Civic Activities and Contributions

  • Inducted member, Florida Blue Key honor and service society, 1954
  • Inducted member, University of Florida Hall of Fame
  • Florida Bar, admitted 1955
  • Member, Florida Society of the Sons of the American Revolution
  • Member, Florida House of Representatives, 1958-1966
  • Member, Florida Senate, 1966-1970
  • Chairman, Florida Law Revision Commission, 1968-1970
  • Member, United States Senate, 1971-1989
  • Chairman, Senate Budget Committee, 1987-1989
  • Chairman, Senate Special Committee on Aging, 1979-1981
  • Created Florida Healthy Start program – ensure that mothers and babies receive prenatal and infant care
  • Florida KidCare – expanded health care coverage to large numbers of Florida children
  • Established Florida Department of Elder Affairs
  • Sued tobacco industry, resulting in landmark $11.3 billion settlement agreement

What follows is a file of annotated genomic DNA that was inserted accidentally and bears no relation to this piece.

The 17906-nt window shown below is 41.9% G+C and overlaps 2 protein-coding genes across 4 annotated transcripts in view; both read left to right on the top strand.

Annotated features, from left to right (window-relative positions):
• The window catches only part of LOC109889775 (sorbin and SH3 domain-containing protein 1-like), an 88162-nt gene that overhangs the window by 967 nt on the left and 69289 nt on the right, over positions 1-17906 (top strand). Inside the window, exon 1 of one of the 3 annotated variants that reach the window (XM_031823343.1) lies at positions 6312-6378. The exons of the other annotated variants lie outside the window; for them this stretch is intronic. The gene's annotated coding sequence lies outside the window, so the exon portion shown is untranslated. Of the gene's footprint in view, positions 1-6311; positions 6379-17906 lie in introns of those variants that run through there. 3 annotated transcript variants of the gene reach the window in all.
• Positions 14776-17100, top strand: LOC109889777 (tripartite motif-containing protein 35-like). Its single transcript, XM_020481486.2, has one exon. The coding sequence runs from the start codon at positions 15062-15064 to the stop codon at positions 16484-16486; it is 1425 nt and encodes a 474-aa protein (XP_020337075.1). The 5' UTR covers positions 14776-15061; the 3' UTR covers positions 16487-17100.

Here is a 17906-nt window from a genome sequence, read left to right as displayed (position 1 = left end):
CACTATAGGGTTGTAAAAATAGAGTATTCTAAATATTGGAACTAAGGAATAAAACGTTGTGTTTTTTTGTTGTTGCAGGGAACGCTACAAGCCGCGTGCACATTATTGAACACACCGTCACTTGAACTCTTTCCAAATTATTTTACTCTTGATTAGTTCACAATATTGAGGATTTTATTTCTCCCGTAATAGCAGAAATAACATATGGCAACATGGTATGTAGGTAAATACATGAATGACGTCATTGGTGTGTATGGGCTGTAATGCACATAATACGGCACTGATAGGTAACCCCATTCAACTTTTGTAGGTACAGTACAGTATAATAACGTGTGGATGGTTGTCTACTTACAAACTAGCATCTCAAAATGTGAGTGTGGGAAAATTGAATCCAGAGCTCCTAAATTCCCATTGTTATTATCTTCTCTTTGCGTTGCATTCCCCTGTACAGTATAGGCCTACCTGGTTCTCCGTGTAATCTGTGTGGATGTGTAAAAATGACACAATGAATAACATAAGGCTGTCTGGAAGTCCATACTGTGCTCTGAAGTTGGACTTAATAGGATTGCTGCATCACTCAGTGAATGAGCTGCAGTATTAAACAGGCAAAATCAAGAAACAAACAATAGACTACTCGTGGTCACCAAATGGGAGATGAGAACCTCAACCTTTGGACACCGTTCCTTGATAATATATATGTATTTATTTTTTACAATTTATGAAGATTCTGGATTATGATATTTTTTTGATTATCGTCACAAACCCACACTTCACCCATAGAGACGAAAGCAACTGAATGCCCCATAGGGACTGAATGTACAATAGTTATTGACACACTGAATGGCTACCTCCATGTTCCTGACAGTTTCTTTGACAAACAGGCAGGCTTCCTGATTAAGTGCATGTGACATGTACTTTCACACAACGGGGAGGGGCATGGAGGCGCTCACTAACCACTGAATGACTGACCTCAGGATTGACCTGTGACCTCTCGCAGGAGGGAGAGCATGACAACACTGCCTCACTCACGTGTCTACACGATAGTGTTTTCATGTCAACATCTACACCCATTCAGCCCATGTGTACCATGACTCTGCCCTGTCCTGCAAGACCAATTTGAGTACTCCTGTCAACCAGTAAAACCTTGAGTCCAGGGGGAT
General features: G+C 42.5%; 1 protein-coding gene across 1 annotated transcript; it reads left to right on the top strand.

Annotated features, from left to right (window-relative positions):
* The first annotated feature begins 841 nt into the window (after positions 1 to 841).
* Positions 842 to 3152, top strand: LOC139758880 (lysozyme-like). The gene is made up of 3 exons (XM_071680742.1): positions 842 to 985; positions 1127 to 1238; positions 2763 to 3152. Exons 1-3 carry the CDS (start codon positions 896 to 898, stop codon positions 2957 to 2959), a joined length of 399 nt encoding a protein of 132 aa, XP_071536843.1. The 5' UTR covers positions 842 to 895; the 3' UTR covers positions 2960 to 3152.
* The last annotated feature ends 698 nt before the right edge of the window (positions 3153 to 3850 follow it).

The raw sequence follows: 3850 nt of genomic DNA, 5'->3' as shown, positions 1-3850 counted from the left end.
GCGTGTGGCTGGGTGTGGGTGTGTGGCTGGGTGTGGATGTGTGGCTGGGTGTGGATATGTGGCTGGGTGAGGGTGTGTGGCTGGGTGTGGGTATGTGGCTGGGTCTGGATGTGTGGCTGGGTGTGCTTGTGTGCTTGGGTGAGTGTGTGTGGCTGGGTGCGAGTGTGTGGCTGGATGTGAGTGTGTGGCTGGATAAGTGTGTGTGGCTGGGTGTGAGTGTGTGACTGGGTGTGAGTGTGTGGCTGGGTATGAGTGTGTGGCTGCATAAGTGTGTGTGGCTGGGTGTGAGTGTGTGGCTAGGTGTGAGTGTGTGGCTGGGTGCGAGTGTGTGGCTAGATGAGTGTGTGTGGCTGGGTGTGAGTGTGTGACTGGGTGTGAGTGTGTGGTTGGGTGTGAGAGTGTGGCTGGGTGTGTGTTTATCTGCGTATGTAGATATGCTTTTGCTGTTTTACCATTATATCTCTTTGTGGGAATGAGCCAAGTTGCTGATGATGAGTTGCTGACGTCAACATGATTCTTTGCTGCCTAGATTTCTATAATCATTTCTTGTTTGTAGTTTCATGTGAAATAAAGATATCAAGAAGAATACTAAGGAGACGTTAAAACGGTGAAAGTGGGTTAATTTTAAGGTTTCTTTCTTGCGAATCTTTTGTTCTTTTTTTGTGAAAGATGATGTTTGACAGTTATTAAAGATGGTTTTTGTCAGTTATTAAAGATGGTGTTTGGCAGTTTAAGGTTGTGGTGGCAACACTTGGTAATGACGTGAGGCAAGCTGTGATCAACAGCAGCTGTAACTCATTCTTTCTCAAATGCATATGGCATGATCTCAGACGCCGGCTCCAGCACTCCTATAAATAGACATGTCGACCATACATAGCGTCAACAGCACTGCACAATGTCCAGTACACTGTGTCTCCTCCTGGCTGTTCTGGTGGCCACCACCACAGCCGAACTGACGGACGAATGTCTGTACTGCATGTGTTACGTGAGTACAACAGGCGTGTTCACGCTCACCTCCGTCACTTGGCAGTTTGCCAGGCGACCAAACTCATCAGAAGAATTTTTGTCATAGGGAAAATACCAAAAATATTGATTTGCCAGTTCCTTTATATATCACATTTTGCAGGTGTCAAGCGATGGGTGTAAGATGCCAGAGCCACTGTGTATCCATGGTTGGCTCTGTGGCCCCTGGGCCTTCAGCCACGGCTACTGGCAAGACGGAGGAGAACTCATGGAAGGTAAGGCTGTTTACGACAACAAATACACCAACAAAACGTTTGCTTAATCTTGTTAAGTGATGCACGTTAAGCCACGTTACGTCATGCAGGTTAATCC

• Governor’s Commission on Education – resulted in additional funding for education, including pre-school
  • Successful push to promote adoption

Awards and Honors (representative sampling)

  • Korean Service Medal
  • National Defense Service Medal
  • United Nations Service Medal
  • Lifetime Achievement Award – March of Dimes, 1998
  • Mike Synar Award – Campaign for Tobacco-Free Kids, 1998
  • Safe Motherhood Award – World Health Day, 1998
  • Spirit of Youth Award – Boys Town, 1997
  • Named one of 10 national “Heroes for the American Family,” Parenting Magazine, 1996

Facilities, Awards, Recognitions Named in Nominee’s Honor (representative sampling)

  • Lawton Chiles High School, Tallahassee
  • Lawton Chiles Middle School, Oviedo
  • Lawton Chiles Middle Academy, Lakeland
  • Lawton Chiles Elementary School, Orlando
  • Lawton Chiles Elementary School, Gainesville
  • Chiles Advocacy Award (for improving the lives of children and families)